African association aims to drive cleantech development
The African CleanTech Association launched Oct. 24 and, according to ACTA spokeswoman Suza Adam, the primary goal of the group is to assist in the development of African enterprises and technologies in the cleantech space while improving business sustainability and socioeconomic community development.
The association represents a wide variety of technologies. As far as biofuel related groups, Adam noted ACTA represents jatropha plantations, as well as sugarcane and sugar beet producers. Some members also have processes that can improve the extraction and conversion of agricultural waste into feedstocks and fuels.
“The purpose of the association goes beyond mere introduction of projects, but rather becoming a vehicle to bring about greater awareness and changes within countries in the region, [such as becoming] a mouthpiece for the industry and represent it at government and other levels,” Adam said. “Through our networks, we can also act as a catalyst towards initiating and promoting biofuel projects.”
Adam also points out that the cleantech sector in Africa is more immature than in other markets around the world. However, she also stressed that clean technologies can be an enabling platform to reach remote and underdeveloped regions in Africa, where infrastructure development would otherwise not be possible. In addition, she added that sub-Saharan Africa has been traditionally dependent on foreign sources of oil, resulting in large amounts of money leaving those African countries. “This added to the increase in the price of crude oil is making it more and more economical to produce biofuels locally,” Adam continued. “As a result of this realization, even countries which have in the past not been interested in biofuel production [are] now turning to these activities. An example of this are [the] huge tracts of jatropha being planted in Malawi, Mozambique and Angola.”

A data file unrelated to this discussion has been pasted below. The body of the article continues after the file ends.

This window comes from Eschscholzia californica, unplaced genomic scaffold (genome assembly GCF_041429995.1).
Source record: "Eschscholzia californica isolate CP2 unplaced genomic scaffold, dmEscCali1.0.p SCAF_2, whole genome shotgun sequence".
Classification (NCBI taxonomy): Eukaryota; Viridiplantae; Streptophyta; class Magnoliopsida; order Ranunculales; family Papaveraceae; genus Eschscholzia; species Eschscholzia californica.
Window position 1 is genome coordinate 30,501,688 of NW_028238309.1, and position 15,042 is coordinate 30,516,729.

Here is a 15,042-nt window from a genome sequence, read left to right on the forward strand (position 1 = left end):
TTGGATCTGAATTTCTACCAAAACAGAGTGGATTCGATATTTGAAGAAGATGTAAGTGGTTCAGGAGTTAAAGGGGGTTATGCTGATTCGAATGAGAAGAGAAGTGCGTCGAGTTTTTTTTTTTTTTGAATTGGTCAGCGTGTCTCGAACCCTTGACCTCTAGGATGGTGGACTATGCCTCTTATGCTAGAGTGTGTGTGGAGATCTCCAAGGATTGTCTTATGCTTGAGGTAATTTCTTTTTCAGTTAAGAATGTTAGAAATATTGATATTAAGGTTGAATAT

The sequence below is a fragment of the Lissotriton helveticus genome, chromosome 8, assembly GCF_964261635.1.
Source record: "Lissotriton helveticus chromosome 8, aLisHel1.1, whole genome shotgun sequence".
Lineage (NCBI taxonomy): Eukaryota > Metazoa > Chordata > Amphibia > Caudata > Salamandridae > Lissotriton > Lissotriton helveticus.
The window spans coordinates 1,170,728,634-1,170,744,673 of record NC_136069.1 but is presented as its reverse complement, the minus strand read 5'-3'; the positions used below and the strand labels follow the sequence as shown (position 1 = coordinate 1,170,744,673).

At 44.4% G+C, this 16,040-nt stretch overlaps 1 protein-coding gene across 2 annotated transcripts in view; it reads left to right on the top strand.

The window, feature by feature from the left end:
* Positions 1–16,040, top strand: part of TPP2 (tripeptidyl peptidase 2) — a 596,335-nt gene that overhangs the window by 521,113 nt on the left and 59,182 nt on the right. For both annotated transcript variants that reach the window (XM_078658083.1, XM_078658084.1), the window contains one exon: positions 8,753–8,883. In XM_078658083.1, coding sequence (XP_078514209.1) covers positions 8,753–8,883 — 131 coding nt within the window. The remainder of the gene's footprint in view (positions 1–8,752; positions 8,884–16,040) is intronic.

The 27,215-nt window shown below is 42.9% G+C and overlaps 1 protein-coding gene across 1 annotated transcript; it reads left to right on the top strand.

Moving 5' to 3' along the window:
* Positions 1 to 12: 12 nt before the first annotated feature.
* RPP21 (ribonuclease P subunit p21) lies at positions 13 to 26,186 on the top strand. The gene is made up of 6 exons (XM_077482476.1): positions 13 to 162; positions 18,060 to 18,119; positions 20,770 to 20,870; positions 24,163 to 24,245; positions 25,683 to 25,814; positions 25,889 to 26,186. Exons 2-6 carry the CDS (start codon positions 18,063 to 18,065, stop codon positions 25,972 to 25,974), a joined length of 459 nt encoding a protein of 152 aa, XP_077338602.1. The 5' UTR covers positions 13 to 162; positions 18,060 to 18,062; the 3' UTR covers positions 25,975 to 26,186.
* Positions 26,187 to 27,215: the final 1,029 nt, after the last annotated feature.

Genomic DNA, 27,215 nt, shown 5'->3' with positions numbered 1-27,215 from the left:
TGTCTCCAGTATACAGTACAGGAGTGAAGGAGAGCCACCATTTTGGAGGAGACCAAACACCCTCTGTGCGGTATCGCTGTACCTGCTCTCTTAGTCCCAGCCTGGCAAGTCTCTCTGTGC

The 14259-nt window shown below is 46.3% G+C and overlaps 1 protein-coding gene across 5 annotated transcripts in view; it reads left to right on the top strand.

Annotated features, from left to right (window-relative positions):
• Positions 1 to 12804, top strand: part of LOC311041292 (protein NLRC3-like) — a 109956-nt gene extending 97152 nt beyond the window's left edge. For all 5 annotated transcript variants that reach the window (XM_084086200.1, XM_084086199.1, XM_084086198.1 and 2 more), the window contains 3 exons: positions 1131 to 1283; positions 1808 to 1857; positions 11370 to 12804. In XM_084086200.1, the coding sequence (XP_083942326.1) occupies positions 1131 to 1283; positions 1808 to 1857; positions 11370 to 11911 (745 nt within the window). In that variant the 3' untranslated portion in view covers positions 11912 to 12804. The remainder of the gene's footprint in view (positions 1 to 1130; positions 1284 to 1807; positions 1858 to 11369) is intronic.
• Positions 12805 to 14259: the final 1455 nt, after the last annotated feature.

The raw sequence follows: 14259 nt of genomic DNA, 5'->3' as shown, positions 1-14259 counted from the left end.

According to Adam, ACTA has been designed to be specifically suited to assist in cleantech development in Africa. “The African Cleantech Association is unique in that it has access to individuals who have an in-depth knowledge of Africa, its politics, culture, polices and cleantech needs,” Adam said. “We therefore believe that this association would differentiate itself from similar associations in the development world, as it is not going to represent just technology developers, but also project initiators, promoters, investors and end users. It intends to become a business hub for clean technology initiatives in Africa.”